TALLAHASSEE, Fla. -- A week ago against Duke, Florida State made everything look easy. The Seminoles were ahead by 31 before Duke managed to dent the scoreboard, and the bulk of the second half was a playground for Florida State's backups.
It's been a familiar story for FSU in the friendly confines of Doak Campbell Stadium this season, but when the game was over, Jimbo Fisher wanted to remind his players that things haven't come quite as easily on the road.
"Coach Fisher hit on that in the locker room," safety Lamarcus Joyner said. "You want to be as dominant away as you are at home. That's our next challenge -- going and taking someone else's field like we take Doak."
Joyner and the Seminoles get their chance Thursday in what figures to be the most hostile environment they'll face this season. The national spotlight and prime-time kickoff against Virginia Tech should make for an electric atmosphere, but that hasn't exactly been a boon for Florida State this season.
"It's a Thursday night game," linebacker Christian Jones said. "Their fans are going to be rowdy. They're going to be pumped up for it. Everybody's going to be watching that game. So they're going to come out with high intensity, and we've got to match that. Once we do that, we'll be fine."
Fisher is quick to make the case that Florida State hasn't been awful away from home. Take away a brutal second half at NC State and the Seminoles have outscored their opponents 79-37 on the road. Consider that turnovers and blocked punts have set the table for more than half the points allowed by FSU's defense in its three road games, and it's clear that the potential for dominance exists, even if the execution has failed to deliver consistently.
Florida State is 6-0 at home with an average margin of victory of 45 points. On the road, FSU is 2-1 with an average margin of just eight points. On average, FSU has 180 more yards of offense at home than it has on the road this season -- the sixth-largest differential in the nation.
"We've only had one really poor game on the road, and we scored 30 points in the other two," Fisher said. "But you've got to get used to playing on the road. It takes maturity. It takes things you've got to be able to handle -- momentum swings, the emotion of the game, all that type of stuff."
The emotional swings have been immense in all three road games. In both road wins -- at USF and Miami -- the Seminoles fell behind early. In both cases, a key turnover swung the momentum back in their favor.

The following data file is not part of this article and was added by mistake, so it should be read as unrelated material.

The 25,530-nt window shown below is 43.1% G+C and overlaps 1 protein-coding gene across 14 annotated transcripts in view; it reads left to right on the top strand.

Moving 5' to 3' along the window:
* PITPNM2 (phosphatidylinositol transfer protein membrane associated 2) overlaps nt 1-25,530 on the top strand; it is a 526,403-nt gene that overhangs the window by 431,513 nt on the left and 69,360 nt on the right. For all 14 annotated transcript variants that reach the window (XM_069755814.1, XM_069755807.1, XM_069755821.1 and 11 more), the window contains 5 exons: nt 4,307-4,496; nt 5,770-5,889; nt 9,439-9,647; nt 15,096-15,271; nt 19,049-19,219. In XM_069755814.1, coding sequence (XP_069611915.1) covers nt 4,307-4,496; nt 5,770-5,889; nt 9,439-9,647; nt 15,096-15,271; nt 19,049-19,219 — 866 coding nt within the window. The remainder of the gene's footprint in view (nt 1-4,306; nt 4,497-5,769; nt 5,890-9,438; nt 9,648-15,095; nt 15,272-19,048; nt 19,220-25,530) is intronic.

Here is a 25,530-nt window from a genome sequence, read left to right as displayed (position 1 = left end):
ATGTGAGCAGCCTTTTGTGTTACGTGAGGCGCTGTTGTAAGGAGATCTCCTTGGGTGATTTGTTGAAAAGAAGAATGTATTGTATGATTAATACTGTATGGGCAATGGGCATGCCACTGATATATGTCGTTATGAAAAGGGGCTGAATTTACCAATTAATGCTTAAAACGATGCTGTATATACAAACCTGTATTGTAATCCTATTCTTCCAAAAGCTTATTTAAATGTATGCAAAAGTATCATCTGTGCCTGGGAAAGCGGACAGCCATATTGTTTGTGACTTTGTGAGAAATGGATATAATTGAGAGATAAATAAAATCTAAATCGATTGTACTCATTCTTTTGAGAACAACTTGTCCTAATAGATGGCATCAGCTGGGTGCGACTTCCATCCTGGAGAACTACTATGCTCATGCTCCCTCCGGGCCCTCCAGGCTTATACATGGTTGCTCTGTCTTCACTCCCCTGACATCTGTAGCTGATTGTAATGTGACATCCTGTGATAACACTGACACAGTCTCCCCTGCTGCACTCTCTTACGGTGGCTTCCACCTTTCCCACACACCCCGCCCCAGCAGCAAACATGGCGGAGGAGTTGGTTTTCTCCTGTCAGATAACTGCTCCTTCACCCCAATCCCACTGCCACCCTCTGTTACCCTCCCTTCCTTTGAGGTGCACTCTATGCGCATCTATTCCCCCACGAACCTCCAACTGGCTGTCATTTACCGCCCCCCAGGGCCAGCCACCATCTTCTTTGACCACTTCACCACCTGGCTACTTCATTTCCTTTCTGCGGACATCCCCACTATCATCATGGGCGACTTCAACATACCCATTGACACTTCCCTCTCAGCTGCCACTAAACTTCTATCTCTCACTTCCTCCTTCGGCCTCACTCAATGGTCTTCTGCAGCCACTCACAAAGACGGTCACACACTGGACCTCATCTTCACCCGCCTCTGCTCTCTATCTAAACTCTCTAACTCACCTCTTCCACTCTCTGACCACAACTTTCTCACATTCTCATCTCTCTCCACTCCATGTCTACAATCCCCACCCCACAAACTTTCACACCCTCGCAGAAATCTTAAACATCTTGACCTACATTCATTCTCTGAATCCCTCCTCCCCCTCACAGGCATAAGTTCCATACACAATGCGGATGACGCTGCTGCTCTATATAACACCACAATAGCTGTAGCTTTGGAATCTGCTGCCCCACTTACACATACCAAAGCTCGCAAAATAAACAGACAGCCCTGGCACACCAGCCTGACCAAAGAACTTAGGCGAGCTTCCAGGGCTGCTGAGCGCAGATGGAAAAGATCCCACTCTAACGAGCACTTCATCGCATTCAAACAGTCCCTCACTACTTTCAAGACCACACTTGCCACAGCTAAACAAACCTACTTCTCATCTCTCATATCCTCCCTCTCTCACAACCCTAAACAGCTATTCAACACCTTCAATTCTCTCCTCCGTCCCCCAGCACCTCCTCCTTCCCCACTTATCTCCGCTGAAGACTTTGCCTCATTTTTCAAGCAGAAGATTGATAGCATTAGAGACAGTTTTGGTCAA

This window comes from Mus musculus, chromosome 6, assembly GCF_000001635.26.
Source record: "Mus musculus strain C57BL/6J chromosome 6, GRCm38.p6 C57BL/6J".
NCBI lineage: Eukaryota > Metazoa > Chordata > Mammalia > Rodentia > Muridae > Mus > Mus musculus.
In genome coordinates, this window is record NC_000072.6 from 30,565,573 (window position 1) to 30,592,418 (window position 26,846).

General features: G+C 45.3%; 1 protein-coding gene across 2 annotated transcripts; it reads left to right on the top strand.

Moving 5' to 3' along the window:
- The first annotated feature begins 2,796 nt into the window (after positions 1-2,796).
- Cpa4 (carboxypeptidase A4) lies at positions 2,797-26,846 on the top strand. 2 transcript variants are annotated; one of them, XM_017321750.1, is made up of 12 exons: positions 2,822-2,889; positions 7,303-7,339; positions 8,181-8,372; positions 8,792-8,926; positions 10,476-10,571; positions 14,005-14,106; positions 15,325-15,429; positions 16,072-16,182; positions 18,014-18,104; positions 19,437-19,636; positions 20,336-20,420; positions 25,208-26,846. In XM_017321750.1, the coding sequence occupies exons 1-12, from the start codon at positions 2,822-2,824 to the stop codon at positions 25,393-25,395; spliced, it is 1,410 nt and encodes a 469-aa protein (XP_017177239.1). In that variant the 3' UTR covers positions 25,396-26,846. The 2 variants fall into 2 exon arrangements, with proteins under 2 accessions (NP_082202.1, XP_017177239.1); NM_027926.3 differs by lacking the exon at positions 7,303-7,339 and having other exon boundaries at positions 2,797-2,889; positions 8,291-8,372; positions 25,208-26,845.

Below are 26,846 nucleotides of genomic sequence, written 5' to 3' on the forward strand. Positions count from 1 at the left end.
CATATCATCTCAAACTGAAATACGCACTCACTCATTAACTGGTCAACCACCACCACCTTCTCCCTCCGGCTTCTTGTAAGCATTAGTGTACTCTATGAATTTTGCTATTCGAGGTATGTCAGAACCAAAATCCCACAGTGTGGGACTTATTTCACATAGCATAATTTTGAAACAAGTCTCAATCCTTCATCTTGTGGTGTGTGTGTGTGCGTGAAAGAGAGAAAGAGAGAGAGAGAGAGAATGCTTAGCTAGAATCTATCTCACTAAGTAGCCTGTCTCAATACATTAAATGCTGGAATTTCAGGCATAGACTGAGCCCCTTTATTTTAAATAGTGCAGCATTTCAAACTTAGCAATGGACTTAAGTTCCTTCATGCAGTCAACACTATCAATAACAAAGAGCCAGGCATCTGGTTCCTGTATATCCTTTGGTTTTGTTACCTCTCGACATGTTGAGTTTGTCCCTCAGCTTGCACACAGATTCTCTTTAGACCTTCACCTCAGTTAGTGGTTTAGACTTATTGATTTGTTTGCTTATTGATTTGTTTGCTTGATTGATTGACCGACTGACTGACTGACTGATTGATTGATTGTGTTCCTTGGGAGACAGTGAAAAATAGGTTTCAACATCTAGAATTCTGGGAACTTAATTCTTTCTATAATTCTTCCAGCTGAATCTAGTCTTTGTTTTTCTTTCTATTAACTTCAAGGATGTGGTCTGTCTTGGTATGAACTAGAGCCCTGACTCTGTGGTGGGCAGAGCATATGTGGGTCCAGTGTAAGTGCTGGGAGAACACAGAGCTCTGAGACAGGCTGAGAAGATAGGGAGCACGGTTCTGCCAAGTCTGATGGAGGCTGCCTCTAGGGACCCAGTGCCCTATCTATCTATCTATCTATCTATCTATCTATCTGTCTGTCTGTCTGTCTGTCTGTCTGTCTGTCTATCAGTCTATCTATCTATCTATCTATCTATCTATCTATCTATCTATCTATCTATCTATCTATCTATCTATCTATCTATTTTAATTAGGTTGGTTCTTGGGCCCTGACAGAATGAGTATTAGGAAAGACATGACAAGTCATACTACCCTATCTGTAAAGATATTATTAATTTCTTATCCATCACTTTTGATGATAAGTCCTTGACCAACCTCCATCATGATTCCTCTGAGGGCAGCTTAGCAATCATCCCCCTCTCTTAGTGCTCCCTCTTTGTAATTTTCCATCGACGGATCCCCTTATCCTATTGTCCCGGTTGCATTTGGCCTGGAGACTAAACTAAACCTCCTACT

In the loss at NC State, Manuel and Co. silenced the crowd early, jumping out to a 16-0 lead, but the wheels came off in the second half and the Wolfpack marched down the field for two late touchdowns, including the game-winner with less than a minute to play.
The key to Thursday's game, Manuel said, is grabbing that momentum early and controlling the tempo.
"What we've done at home is have quick starts to give us a spark," Manuel said. "If we can get that going in Blacksburg, that'd be huge for us. But if we don't, when we get opportunities to score the ball, we need to do that."
Manuel's latter point is an important one because it's not just that Florida State has had fewer scoring chances away from home, it's that the Seminoles have done less with them.
In five home games, FSU has made 41 trips inside the red zone and scored touchdowns on 32 of them -- a 78 percent touchdown rate that ranks 13th nationally and tops in the ACC. On the road, however, red-zone trips have resulted in touchdowns just 43 percent of the time, tied for 96th in the nation.
The challenge this week is for Florida State to avoid wasting opportunities.
"Go out and deliver that first punch, and when you deliver it, stick it to them and keep going," Joyner said. "Don't expect anyone to just lay down for you. Teams are going to play us with their 'A' game, and that's what we need to give for 60 minutes."
Virginia Tech provides an obvious opportunity.
The Hokies are slumping through their worst season in more than two decades, and Florida State's players all had a chance to watch as Virginia Tech was thumped by Miami last Thursday.
It would be easy to overlook the struggling Hokies (4-5, 2-3 in the ACC), but it would also be foolish. All five of Virginia Tech's losses have come away from home, but it is a perfect 4-0 at Lane Stadium. And amid a season in which high expectations were dashed early, a win over the highly ranked Seminoles (8-1, 5-1) could serve as Virginia Tech's last hurrah.
"It's a huge game, and we know Virginia Tech is going to be ready," Manuel said. "They're going to have a great environment. Their fans are going to be riled up; it's a night game. We're going to prepare for it, but we've got to stay focused and know it's a big matchup."